The Oscar Quest: Best Picture – 1954
1954 is a very simple year to recap, so I’ll use this introduction to talk about the widespread changes in the film industry during the 50s. (I’ll save HUAC for 1952.) The Paramount Decision took effect by January 1, 1950. So the 50s as a decade was the first decade where the studios did not have a monopoly on production, distribution and exhibition. They no longer controlled the theaters. So during the 50s was the rise of independent cinema. Drive-Ins. Exploitation movies. Where people like Roger Corman got their start. This thinned out the profit for studios, because they had to fight to get people to come see their movies. Not to mention the other thing that threatened the studios in the 50s —
Television. The rise of television was a huge threat to the studios. The studios needed to find a way to get people back into the theater. So you saw these gimmicks start to pop up. Cinerama, Todd AO, Cinemascope — which were all essentially widescreen. You also saw 3D — things like that. Things you could only see in the theater. They also increased “runaway production” in the 50s, shooting more films on location in other countries (Quest examples are Summertime and this year’s Three Coin’s in the Fountain), to give them that feeling that only the movies could.) This also lead the studios into that corner they’d be in during the 60s, trying to use big budget movies to get people into the theater, like Cleopatra and The Sound of Music. Not to mention, the 50s were also huge culturally, with the rise of the “younger” culture. Elvis, rock ‘n’ roll, movies like Rock Around the Clock and The Girl Can’t Help It. (And you saw this reflected in movies when the children of the 50s, like Lucas and Coppola and Spielberg, started making movies.)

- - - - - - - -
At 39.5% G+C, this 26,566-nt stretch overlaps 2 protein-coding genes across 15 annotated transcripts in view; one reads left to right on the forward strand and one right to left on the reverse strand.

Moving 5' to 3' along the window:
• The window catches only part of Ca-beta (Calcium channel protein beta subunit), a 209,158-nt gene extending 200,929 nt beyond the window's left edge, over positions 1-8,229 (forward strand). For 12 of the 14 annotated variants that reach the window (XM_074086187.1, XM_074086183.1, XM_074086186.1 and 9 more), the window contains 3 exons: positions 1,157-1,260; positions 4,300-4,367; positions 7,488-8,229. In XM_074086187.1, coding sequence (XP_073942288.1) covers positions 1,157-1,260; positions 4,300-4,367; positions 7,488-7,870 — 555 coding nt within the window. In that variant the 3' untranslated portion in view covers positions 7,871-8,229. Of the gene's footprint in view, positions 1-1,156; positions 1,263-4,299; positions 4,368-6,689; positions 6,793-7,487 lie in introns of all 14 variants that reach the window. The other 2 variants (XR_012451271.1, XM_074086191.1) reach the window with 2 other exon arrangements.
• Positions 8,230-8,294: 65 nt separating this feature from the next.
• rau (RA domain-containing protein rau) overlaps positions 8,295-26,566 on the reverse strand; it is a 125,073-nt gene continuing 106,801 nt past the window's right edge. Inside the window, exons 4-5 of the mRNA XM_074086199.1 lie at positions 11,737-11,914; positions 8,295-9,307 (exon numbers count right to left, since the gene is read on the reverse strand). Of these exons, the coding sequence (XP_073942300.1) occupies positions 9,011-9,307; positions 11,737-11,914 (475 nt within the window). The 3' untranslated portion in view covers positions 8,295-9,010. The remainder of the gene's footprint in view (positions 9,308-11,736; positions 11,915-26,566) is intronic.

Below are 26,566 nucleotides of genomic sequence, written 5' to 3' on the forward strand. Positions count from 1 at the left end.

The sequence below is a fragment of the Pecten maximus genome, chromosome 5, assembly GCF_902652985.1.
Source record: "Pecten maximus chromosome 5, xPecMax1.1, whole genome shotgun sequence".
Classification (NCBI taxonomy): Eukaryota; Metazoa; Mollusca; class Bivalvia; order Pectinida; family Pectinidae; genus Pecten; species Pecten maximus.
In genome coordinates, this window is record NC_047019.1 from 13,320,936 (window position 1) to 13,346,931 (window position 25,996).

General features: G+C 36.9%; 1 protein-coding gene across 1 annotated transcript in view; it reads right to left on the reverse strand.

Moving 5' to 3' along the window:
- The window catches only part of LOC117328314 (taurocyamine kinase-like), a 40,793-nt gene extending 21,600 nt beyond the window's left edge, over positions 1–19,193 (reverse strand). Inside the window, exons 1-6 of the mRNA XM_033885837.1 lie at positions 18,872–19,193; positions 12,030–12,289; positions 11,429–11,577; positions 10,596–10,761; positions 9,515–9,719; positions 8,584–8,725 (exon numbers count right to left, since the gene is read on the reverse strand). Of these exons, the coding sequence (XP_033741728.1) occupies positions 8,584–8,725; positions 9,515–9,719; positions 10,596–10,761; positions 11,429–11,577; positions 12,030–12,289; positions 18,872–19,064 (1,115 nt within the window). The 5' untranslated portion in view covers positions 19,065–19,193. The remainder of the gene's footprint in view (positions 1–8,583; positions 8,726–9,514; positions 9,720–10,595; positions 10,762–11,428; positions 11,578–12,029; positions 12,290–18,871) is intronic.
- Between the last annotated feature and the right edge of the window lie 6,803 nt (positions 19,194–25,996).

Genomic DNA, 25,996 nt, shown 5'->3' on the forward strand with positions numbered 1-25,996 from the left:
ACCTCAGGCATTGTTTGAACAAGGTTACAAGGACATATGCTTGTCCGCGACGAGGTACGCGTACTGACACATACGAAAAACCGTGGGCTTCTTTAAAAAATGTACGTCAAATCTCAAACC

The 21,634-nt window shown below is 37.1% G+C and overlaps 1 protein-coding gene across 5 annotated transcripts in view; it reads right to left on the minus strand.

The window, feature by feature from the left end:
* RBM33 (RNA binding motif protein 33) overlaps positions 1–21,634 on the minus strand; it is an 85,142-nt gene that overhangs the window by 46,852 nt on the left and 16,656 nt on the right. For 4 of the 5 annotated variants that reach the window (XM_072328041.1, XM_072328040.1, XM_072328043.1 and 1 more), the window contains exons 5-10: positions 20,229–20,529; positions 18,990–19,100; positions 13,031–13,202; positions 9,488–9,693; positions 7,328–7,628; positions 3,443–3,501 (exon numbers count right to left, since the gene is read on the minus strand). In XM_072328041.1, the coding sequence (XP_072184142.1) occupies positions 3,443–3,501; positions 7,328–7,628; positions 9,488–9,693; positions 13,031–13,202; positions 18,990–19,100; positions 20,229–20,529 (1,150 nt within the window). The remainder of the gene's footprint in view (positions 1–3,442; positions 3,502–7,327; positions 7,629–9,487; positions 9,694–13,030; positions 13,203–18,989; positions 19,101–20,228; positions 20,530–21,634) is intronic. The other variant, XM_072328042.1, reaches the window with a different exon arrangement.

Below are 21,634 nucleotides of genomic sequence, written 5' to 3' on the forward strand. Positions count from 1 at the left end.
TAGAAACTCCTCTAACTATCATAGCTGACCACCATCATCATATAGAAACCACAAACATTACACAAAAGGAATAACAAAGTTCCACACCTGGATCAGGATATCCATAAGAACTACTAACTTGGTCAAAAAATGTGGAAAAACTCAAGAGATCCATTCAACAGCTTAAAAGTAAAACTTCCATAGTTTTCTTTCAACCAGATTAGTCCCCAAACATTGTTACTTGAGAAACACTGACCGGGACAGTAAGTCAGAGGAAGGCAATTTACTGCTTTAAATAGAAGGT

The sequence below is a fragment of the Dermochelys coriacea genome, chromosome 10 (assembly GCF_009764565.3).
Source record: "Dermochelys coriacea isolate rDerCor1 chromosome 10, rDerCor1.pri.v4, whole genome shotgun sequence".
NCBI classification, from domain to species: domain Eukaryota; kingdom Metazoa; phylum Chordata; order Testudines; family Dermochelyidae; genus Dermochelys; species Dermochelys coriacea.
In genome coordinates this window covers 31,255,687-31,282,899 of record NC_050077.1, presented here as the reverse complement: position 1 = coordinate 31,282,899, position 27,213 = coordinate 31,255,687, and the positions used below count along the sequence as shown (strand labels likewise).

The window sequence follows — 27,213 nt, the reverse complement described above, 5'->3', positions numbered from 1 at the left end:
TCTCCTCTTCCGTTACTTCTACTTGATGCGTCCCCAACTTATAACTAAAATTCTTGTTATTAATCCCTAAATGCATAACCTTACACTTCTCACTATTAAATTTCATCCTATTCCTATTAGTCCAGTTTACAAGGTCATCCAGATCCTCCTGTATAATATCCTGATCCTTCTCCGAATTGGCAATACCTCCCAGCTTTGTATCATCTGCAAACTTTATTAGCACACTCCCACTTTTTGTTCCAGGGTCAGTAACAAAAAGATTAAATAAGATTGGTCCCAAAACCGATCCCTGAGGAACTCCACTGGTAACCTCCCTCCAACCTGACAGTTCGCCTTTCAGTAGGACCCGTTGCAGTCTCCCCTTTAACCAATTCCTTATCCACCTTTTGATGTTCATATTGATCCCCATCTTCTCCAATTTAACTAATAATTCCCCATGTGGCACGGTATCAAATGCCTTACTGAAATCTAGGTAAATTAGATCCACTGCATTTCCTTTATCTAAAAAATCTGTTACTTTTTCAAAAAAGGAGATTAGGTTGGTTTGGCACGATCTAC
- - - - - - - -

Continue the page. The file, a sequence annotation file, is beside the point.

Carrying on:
As for 1954 as an Oscar year: On the Waterfront basically sweeps. Best Picture, Best Director for Elia Kazan (talked about here), Best Actor for Marlon Brando (talked about here) and Best Supporting Actress for Eva Marie Saint (talked about here). All perfect decisions. Other winners were Grace Kelly as Best Actress for The Country Girl (talked about here), perhaps the most contested Best Actress decision of all time (one I feel was a good one), and Edmond O’Brien as Best Supporting Actor for The Barefoot Contessa (talked about here), which was good based on the actor but not so much based on the role. Though with three Waterfront nominees in the category, it stands to reason why it happened.
So that’s 1954. A strong Oscar year, not a single bad decision. This is definitely one of the better years in Academy history.
BEST PICTURE – 1954
And the nominees were…
The Caine Mutiny (Columbia)
The Country Girl (Paramount)
On the Waterfront (Columbia)
Seven Brides for Seven Brothers (Metro-Goldwyn-Mayer)
Three Coins in the Fountain (20th Century Fox) (more…)